The best thing about Europe is shopping, and I don't mean all the quaint little mom-and-pop clothing stores with quality, handmade, creative stuff. Those places are annoying. I'm talking about grocery shopping. It's a blast, because in no country in Europe can you get everything you need in one store. Want some Thai curry paste? Go to the little Pakistani supermarket down the street, but only after asking for it at five different supermarkets. Kombucha? Find an Asian market somewhere, or you're screwed. Toilet paper? Only available at the toilet paper store. It's a great way to really explore a city, especially if you've wised up like I did and stopped visiting cathedrals and old government buildings.

We've always known it: Smoking is cool.

I started smoking again. Everyone smokes here, even babies. There's no point in not smoking, because you're going to inhale it anyway. Even in the countries that have smoke-free cafés, they don't have ridiculous, puritanical laws banning smoking at the entrances to those places, so everyone huddles outside them and pollutes you as you walk in and out or if you sit near the door. In the U.S., all my friends quit smoking because nobody would go outside and have a cigarette with them anymore. In Europe, everyone goes outside to smoke a cigarette, and I'm left looking like a goober back at the bar. So I realized I might as well just smoke. Now I have more meaningful connections with my friends, and I no longer waste a bunch of time jogging, because I get too winded when I jog.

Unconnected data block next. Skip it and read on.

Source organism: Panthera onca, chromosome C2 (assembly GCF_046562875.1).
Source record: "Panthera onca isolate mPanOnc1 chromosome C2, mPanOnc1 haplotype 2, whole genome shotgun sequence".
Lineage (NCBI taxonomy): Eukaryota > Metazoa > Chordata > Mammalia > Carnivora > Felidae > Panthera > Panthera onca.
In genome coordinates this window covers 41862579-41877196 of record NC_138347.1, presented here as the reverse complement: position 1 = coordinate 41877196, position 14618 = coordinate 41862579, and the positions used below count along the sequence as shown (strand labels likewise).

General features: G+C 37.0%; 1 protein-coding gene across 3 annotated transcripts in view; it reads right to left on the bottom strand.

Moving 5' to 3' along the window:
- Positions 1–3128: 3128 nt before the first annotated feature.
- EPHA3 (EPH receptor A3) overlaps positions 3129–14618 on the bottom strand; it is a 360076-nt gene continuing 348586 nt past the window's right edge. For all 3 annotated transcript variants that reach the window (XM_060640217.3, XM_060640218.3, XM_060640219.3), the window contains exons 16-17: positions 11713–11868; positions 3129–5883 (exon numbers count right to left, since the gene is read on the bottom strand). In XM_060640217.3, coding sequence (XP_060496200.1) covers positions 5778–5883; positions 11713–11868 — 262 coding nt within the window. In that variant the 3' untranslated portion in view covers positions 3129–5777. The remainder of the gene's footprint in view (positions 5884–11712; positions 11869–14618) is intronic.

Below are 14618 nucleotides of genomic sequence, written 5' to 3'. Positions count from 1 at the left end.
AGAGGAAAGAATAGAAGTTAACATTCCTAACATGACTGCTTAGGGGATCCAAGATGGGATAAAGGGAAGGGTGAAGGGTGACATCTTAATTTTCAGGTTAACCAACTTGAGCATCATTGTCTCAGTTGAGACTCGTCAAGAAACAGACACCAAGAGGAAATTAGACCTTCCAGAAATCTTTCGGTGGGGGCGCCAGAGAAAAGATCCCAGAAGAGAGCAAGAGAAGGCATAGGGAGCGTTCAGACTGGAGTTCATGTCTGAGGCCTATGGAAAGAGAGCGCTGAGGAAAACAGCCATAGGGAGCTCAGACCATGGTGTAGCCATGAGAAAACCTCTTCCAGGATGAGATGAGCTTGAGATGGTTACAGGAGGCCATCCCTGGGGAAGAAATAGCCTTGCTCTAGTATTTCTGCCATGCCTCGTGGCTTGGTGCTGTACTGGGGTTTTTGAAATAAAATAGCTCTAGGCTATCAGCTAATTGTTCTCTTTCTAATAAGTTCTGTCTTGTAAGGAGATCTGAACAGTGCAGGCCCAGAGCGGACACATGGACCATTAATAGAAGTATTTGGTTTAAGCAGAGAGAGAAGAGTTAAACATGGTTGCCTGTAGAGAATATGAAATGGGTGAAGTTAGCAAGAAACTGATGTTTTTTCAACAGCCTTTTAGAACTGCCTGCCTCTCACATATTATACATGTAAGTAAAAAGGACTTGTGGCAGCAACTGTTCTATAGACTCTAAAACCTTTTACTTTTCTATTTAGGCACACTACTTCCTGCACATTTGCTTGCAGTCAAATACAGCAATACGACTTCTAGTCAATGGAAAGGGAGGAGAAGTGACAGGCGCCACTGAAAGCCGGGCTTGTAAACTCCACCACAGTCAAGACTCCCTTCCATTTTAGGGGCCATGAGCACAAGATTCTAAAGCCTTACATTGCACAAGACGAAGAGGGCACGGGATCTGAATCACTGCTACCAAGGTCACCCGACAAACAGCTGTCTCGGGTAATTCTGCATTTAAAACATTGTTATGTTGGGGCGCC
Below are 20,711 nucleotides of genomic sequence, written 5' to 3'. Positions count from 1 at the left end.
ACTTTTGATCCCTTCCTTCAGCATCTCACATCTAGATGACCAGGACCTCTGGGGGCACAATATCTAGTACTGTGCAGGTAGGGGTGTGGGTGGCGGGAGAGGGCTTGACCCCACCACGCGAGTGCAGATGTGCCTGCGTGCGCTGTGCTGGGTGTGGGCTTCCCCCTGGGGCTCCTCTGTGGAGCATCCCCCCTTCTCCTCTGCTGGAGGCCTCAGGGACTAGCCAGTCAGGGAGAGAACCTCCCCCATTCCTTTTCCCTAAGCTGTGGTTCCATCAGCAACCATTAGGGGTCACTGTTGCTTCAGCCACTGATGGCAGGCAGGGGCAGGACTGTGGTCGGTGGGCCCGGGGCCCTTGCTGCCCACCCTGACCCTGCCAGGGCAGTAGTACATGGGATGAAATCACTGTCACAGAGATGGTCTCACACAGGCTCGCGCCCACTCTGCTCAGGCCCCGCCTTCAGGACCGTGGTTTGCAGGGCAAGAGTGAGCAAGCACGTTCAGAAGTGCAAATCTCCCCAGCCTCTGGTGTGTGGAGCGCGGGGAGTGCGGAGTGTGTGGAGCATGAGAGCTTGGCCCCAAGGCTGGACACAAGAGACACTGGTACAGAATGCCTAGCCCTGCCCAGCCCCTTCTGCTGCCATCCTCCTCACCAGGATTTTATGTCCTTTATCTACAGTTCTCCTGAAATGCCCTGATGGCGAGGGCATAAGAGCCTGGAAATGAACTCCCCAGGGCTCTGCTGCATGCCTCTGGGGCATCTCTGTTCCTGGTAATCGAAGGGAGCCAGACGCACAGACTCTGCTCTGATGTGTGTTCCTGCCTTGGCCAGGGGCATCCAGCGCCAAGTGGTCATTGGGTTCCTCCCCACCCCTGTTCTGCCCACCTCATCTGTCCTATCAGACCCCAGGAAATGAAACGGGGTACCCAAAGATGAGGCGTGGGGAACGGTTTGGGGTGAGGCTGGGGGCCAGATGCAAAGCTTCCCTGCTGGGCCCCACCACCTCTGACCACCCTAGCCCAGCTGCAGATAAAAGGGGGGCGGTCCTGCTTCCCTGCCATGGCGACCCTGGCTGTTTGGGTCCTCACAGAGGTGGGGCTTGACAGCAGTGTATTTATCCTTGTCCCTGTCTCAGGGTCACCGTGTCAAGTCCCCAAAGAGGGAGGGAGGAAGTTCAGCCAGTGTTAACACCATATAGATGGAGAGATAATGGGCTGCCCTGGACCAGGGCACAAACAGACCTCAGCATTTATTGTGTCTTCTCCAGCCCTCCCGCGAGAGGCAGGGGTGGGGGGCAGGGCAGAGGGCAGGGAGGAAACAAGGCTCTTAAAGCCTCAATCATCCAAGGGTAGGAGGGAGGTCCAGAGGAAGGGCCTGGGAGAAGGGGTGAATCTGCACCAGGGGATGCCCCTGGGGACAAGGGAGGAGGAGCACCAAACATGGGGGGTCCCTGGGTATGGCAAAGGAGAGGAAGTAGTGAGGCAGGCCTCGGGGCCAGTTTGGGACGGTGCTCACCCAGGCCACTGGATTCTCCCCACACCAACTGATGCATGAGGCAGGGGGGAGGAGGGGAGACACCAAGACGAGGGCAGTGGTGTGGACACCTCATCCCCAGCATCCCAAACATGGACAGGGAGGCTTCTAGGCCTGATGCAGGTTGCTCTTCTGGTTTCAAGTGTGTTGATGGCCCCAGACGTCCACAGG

Only fascists yell at people who are making too much noise.

In America, when the party the college kids next door are throwing gets too loud, or when the baby downstairs is screaming its wobbly little head off, we waste no time and call the cops, and frat guys and babies wind up in jail, with criminal records that will haunt them for a lifetime. In Europe, if people want to walk down the street banging on a dolly loaded with propane tanks and yelling out "HEELLLOOOOOOO!!!!!!!!!!!!!!!" every 30 seconds, six days a week, nobody bothers them. It's a beautiful cultural experience, listening to people in the apartment next door have a conversation in some foreign language that is clearly not a fight and that is clearly happening in the same room but is also happening at the top of their lungs. Such gusto! (That's Welsh, I think.)

So thank you, Tim Walker, for your tips on how to live better. I hope you like my little contributions too. Viva la Portugal!

Traveling in Europe Will Teach You How Great American Malls and Big Gulps Are | Opinion